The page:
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When In Doubt, Follow Danielle Waldman’s Lead

When In Doubt, Follow Danielle Waldman’s Lead

Danielle (formerly Goldstein) Waldman jumped around the last week of the Winter Equestrian Festival in mid-March, then rushed to get back to her home base in Holland before the coronavirus seemingly suspended life as we know it. 

The 35-year-old international show jumper would then hole up at her farm with her husband and fellow equestrian, Alan Waldman, and wait, like the rest of us, to see what came next.

Up until horse shows were cancelled, Danielle was training hard for her debut at the Olympic Games. 2020 was supposed to be the year of historic firsts – fulfilling her lifelong dream of competing at the Olympics, and the first time her country – Israel – would have a team on the roster in the sport of show jumping. 

“We’re trying to stay on the bright side,” said Danielle, about her and her team. “Everywhere I look, it feels like the Olympics might not happen at all, which is even scarier.”

There is clear disappointment in Danielle’s voice when she talks about the current postponement of the Tokyo Olympics, which is now scheduled for late summer of 2021. But still, she tries to find the silver lining. 

“I am glad they cancelled it this year,” she said. “I’m still highly motivated to go to the Olympics no matter what. And we’re so lucky that we’re in a sport where it doesn’t have to be right in this moment. But there is a sadness we all feel. We had all these plans and this excitement, and now we’re like, what do we do? How do you prepare when you just don’t know what’s going to happen?” 

So Danielle is just trying to stay busy at home where she can. She admits she’s sleeping in more than ever. It took several weeks for her horses to get back to Holland from Florida, and so Danielle spent those first few weeks at home just trying to find something to keep her occupied.

“I would love to say I’m staying motivated but it’s not the truth,” she described with a laugh. “When I’m on a horse, it’s great.” 

But it’s the in between where she struggles. “How many hours can I waste today?” Is what she jokingly asks herself when she wakes up.

Danielle said her priority is to make sure her horses don’t lose their current level of fitness. 

“I wanted to them to have a little time for vacation, but I talked to a vet here today who told me colic surgeries were up significantly across Europe because so many horses are not working,” she explained.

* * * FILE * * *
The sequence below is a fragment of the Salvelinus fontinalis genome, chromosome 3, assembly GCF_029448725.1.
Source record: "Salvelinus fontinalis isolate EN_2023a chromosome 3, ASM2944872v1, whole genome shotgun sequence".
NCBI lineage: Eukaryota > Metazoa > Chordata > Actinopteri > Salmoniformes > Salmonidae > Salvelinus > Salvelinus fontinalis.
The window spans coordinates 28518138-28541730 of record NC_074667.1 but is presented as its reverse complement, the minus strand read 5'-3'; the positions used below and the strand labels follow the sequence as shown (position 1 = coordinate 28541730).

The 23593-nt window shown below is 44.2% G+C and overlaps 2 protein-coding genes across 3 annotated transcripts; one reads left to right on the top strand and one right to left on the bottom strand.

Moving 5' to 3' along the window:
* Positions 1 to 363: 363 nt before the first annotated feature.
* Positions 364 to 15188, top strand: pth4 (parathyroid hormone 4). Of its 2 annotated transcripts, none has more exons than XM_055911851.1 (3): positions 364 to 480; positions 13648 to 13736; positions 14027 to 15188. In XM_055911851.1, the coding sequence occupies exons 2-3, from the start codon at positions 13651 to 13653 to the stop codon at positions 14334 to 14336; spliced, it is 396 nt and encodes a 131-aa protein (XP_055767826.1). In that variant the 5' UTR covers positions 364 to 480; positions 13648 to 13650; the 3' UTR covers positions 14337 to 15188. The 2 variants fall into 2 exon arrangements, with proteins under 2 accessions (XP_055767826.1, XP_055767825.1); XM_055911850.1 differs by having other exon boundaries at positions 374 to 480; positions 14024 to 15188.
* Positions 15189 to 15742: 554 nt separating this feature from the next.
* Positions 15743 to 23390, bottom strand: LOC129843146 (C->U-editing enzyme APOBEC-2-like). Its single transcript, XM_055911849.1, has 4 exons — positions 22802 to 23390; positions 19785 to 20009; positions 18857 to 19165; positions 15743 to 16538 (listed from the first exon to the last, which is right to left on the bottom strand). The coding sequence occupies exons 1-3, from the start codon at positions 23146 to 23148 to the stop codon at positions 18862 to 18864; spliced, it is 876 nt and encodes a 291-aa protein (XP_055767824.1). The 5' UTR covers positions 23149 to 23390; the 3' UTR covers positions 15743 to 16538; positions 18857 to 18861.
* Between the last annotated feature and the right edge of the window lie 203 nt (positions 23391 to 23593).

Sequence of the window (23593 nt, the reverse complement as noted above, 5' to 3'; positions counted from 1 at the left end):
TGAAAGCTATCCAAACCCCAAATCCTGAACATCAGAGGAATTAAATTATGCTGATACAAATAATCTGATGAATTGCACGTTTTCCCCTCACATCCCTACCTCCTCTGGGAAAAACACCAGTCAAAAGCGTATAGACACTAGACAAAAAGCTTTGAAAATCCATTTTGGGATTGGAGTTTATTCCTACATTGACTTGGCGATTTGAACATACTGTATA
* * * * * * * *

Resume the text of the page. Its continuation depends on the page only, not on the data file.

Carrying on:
So she’s still riding, but always looking for new ways to mix it up. Danielle is free lunging more often, and setting up new, interesting exercises. She’s riding her show jumpers through the woods on the property to maintain endurance. And if she isn’t riding, the horses are on the treadmill just to keep them moving. 

Danielle hasn’t been jumping, at least not yet, and she said she’s struggled with the decision on if she should or when. Her biggest battle, she says, is trying not to lose sight of the momentum she’s built leading up to the 2020 Olympic year.

But despite the uncertainty, Danielle seems to be taking it all in stride. Her messages on Instagram and Facebook lately are just as positive and empowering as they’ve always been.

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“I’m naturally a really happy person. I wake up in a good mood every day,” she said. “So it’s less of, ‘how am I going to stay motivated’ and more ‘what can I do today to keep it interesting.’” 

“I’m still highly motivated to go to the Olympics no matter what.”

When she’s not riding, Danielle is in the kitchen cooking. She has two house guests who are stranded on the farm because of COVID-19, which has given her an excuse to experiment even more with new dishes. 

“I promised them I wouldn’t cook the same thing twice,” she said. “Which can be difficult now, because the grocery stores don’t always have everything in stock these days.”

She’s busy working on her business, and even called on the help of her thousands of social media followers to help her come up with a new brand logo.

In the rare moment when she feels down or is missing horse shows, she goes back and watches old videos of her past rounds. 

“I’m watching a lot of videos. Anything that brings back positive memories and makes me smile.”

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